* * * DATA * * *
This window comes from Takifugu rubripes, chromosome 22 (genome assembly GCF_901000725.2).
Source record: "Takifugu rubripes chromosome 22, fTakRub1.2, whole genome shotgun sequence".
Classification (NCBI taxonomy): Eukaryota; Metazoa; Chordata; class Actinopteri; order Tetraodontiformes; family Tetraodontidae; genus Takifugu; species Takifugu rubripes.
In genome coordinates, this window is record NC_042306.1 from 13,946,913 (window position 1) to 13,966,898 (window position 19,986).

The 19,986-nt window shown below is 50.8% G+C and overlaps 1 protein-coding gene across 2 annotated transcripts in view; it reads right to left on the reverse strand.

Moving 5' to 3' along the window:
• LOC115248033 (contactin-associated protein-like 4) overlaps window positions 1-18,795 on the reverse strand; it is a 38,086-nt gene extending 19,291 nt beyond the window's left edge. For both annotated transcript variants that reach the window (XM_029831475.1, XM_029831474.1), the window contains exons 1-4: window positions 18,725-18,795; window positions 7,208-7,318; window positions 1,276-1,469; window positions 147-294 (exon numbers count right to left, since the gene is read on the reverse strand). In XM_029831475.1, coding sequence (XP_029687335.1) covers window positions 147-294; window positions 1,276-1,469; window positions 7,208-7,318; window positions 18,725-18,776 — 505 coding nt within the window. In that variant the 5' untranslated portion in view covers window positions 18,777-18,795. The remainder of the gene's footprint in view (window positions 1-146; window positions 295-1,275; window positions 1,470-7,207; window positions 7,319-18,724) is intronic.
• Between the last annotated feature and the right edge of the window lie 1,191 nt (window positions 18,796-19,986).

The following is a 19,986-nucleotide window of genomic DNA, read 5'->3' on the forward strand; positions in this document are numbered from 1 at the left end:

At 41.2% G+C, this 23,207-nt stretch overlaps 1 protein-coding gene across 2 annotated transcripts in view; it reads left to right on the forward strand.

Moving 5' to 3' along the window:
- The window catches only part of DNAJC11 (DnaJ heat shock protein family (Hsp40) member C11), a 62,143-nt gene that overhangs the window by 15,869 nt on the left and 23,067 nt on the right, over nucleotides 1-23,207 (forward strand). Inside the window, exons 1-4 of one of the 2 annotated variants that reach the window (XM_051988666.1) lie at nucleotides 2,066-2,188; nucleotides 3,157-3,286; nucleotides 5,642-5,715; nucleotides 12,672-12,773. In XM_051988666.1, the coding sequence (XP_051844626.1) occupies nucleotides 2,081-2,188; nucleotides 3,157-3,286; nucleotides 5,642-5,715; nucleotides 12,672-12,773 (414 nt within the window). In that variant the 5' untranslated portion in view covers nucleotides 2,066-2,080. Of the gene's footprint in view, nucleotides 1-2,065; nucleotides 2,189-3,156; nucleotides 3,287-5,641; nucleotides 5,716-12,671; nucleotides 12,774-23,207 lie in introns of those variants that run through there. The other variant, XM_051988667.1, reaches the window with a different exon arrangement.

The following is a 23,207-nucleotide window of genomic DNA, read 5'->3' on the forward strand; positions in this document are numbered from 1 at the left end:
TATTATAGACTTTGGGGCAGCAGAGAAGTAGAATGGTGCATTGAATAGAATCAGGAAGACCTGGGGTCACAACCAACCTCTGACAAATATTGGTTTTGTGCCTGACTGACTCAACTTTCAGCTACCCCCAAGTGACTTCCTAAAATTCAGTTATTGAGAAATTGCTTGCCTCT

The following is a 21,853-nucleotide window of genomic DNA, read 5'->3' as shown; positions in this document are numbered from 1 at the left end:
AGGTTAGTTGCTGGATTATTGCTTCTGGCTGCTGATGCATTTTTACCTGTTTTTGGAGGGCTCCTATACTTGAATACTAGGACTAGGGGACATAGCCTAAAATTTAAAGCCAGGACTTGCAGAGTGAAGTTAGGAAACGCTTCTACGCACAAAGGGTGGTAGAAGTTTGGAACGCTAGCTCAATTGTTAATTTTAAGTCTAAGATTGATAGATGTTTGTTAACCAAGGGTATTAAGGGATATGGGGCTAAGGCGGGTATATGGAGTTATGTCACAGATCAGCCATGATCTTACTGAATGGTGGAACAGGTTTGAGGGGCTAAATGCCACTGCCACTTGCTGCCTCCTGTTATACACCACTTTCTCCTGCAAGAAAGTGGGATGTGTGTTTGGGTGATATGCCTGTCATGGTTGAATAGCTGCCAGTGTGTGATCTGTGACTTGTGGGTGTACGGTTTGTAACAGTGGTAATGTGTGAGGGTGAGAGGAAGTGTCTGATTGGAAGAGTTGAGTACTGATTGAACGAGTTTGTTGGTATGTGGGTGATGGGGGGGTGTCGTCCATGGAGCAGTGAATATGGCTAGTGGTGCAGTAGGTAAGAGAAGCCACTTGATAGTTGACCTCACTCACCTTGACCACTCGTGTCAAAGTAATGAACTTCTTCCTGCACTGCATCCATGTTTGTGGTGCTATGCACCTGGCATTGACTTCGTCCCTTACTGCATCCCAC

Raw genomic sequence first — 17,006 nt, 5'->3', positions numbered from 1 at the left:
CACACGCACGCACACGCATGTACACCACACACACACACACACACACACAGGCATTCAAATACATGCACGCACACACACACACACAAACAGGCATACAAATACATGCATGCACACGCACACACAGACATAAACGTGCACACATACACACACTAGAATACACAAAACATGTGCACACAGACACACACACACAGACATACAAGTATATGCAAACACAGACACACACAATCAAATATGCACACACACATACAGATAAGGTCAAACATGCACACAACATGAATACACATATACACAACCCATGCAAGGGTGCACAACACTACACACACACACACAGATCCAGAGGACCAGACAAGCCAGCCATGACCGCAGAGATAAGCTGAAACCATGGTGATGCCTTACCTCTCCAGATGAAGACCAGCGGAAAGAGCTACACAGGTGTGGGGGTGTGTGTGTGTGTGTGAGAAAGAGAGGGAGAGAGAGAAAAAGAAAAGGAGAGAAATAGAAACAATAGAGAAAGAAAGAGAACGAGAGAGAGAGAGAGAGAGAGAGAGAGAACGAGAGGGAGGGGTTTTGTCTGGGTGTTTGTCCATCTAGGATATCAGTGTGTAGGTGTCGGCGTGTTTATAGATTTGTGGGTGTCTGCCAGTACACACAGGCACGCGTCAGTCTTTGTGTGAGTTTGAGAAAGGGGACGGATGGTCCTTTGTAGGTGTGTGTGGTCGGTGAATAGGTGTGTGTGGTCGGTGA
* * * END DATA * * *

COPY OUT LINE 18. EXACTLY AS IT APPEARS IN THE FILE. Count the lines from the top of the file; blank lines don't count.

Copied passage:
CACACGCACGCACACGCATGTACACCACACACACACACACACACACACAGGCATTCAAATACATGCACGCACACACACACACACAAACAGGCATACAAATACATGCATGCACACGCACACACAGACATAAACGTGCACACATACACACACTAGAATACACAAAACATGTGCACACAGACACACACACACAGACATACAAGTATATGCAAACACAGACACACACAATCAAATATGCACACACACATACAGATAAGGTCAAACATGCACACAACATGAATACACATATACACAACCCATGCAAGGGTGCACAACACTACACACACACACACAGATCCAGAGGACCAGACAAGCCAGCCATGACCGCAGAGATAAGCTGAAACCATGGTGATGCCTTACCTCTCCAGATGAAGACCAGCGGAAAGAGCTACACAGGTGTGGGGGTGTGTGTGTGTGTGTGAGAAAGAGAGGGAGAGAGAGAAAAAGAAAAGGAGAGAAATAGAAACAATAGAGAAAGAAAGAGAACGAGAGAGAGAGAGAGAGAGAGAGAGAGAACGAGAGGGAGGGGTTTTGTCTGGGTGTTTGTCCATCTAGGATATCAGTGTGTAGGTGTCGGCGTGTTTATAGATTTGTGGGTGTCTGCCAGTACACACAGGCACGCGTCAGTCTTTGTGTGAGTTTGAGAAAGGGGACGGATGGTCCTTTGTAGGTGTGTGTGGTCGGTGAATAGGTGTGTGTGGTCGGTGA